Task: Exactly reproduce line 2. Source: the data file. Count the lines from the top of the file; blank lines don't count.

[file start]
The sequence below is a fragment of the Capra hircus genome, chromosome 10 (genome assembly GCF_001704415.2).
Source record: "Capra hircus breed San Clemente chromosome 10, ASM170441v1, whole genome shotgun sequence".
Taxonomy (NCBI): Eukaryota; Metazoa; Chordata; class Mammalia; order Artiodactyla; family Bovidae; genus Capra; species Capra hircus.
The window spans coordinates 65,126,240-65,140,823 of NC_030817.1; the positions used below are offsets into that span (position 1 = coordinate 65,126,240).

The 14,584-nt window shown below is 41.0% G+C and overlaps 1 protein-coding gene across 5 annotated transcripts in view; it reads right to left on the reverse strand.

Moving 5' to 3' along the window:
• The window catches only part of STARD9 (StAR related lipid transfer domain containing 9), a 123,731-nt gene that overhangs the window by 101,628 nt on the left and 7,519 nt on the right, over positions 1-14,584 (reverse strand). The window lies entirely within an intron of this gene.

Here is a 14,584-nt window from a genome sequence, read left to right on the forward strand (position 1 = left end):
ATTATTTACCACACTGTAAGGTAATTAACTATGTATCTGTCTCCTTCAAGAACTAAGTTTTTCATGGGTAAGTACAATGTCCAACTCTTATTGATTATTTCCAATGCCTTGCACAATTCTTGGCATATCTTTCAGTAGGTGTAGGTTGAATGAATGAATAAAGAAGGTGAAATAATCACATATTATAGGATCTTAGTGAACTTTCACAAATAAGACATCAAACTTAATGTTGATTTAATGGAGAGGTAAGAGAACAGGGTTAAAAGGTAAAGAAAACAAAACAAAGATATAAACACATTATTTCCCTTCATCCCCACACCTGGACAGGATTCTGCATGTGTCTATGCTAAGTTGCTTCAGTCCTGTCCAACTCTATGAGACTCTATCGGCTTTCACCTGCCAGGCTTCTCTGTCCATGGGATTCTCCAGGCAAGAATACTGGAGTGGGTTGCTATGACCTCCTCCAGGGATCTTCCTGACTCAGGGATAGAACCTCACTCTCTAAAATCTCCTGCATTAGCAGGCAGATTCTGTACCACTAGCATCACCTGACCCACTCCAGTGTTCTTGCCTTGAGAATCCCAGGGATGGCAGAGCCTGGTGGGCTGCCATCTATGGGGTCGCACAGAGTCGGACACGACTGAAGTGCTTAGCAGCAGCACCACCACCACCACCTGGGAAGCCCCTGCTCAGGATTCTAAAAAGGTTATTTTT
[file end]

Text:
Source record: "Capra hircus breed San Clemente chromosome 10, ASM170441v1, whole genome shotgun sequence".